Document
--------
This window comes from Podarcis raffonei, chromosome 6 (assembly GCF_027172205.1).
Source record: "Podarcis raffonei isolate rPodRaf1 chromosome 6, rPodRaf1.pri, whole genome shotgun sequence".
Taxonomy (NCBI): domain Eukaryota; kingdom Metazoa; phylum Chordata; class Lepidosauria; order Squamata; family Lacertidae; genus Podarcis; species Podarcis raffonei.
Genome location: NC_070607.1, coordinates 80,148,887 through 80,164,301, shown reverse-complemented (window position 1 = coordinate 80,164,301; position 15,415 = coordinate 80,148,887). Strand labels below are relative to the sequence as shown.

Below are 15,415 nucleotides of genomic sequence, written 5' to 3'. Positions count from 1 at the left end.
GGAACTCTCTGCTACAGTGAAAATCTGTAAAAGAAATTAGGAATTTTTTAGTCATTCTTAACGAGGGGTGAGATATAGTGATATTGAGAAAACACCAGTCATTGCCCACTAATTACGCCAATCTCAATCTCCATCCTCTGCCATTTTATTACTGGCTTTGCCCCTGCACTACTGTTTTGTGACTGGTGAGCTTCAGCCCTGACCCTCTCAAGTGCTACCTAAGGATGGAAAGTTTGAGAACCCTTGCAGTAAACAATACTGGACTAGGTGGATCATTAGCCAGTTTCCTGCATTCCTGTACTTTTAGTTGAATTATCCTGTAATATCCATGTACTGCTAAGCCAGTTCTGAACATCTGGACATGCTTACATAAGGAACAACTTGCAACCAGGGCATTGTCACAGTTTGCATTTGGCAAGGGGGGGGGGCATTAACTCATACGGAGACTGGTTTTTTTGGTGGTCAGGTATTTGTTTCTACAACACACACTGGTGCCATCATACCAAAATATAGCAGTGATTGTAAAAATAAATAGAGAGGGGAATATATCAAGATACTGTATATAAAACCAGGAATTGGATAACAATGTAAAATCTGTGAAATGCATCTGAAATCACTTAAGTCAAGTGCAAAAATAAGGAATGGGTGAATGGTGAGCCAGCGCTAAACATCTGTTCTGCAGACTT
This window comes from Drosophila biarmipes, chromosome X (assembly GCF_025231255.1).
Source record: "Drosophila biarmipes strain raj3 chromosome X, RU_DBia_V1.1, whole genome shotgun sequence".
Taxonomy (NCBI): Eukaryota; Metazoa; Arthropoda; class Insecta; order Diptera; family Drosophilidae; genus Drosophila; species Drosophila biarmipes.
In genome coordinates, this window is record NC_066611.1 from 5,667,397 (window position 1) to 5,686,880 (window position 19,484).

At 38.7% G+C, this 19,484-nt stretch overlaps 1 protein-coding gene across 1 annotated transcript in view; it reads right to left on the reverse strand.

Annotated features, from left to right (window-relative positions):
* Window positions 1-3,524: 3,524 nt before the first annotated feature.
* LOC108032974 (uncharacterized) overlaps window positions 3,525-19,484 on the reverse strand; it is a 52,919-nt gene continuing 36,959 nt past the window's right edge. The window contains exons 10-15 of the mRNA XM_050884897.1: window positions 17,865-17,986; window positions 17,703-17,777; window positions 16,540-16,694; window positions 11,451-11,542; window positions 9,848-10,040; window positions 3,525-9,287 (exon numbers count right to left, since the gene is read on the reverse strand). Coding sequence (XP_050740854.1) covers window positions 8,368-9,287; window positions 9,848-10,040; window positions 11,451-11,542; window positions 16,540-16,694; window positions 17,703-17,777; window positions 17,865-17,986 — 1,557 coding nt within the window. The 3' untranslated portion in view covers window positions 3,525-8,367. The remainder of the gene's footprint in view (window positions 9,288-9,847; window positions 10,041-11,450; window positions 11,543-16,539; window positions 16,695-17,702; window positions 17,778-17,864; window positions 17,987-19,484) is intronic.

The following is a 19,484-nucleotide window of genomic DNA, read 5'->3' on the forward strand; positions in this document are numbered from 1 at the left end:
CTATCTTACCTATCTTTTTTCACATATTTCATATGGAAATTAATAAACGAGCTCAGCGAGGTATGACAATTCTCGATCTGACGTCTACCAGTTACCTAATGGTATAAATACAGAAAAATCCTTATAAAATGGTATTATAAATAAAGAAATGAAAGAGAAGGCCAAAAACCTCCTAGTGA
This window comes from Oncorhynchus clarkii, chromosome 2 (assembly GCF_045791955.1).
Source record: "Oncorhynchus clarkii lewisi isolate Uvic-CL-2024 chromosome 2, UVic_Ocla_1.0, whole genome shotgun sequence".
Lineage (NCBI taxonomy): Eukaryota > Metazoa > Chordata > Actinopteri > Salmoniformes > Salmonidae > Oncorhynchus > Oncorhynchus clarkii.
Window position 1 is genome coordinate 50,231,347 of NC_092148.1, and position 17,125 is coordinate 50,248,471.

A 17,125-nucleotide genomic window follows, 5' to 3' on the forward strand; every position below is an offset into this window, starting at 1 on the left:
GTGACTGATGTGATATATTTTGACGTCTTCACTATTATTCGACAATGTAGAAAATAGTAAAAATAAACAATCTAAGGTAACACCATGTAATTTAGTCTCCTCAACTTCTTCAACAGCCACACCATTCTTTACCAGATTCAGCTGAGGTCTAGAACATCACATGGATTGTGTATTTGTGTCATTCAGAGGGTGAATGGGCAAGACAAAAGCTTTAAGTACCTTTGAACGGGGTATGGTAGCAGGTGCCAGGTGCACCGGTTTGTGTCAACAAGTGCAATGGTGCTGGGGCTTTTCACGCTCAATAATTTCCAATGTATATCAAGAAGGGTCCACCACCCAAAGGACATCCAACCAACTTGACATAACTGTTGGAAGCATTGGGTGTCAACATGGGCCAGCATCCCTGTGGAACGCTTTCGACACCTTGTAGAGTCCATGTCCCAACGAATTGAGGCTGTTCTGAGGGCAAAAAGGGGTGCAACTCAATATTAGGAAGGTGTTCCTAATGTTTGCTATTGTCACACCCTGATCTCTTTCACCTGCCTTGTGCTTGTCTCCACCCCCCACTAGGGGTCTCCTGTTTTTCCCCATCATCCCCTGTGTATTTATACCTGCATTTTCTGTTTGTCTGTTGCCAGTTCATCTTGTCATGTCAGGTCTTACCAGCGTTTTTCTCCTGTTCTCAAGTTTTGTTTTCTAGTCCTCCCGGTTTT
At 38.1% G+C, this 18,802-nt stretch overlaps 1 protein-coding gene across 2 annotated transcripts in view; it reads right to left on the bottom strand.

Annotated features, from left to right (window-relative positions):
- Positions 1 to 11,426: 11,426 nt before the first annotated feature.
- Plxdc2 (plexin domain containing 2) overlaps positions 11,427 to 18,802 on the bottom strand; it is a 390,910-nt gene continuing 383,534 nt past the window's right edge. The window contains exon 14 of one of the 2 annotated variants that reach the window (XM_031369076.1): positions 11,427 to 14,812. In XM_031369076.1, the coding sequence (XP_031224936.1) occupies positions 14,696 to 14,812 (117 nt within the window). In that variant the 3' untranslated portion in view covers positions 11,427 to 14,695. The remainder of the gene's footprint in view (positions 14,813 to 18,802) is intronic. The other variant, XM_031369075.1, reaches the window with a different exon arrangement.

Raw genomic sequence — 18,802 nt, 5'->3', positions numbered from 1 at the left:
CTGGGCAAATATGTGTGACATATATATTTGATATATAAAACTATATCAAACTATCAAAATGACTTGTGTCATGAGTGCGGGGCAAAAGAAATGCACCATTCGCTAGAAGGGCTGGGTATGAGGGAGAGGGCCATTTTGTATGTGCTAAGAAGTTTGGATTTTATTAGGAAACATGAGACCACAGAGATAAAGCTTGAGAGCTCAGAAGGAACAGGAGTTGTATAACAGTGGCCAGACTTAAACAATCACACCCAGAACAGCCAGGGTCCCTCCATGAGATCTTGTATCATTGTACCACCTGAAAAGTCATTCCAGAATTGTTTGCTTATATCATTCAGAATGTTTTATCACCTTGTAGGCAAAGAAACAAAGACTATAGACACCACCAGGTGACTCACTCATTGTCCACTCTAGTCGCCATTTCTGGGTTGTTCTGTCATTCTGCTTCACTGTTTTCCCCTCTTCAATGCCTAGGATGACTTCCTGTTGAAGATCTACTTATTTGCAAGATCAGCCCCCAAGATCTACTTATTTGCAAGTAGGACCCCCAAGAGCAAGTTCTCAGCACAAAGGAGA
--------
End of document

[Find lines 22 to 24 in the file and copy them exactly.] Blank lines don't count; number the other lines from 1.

GTGACTGATGTGATATATTTTGACGTCTTCACTATTATTCGACAATGTAGAAAATAGTAAAAATAAACAATCTAAGGTAACACCATGTAATTTAGTCTCCTCAACTTCTTCAACAGCCACACCATTCTTTACCAGATTCAGCTGAGGTCTAGAACATCACATGGATTGTGTATTTGTGTCATTCAGAGGGTGAATGGGCAAGACAAAAGCTTTAAGTACCTTTGAACGGGGTATGGTAGCAGGTGCCAGGTGCACCGGTTTGTGTCAACAAGTGCAATGGTGCTGGGGCTTTTCACGCTCAATAATTTCCAATGTATATCAAGAAGGGTCCACCACCCAAAGGACATCCAACCAACTTGACATAACTGTTGGAAGCATTGGGTGTCAACATGGGCCAGCATCCCTGTGGAACGCTTTCGACACCTTGTAGAGTCCATGTCCCAACGAATTGAGGCTGTTCTGAGGGCAAAAAGGGGTGCAACTCAATATTAGGAAGGTGTTCCTAATGTTTGCTATTGTCACACCCTGATCTCTTTCACCTGCCTTGTGCTTGTCTCCACCCCCCACTAGGGGTCTCCTGTTTTTCCCCATCATCCCCTGTGTATTTATACCTGCATTTTCTGTTTGTCTGTTGCCAGTTCATCTTGTCATGTCAGGTCTTACCAGCGTTTTTCTCCTGTTCTCAAGTTTTGTTTTCTAGTCCTCCCGGTTTT
At 38.1% G+C, this 18,802-nt stretch overlaps 1 protein-coding gene across 2 annotated transcripts in view; it reads right to left on the bottom strand.

Annotated features, from left to right (window-relative positions):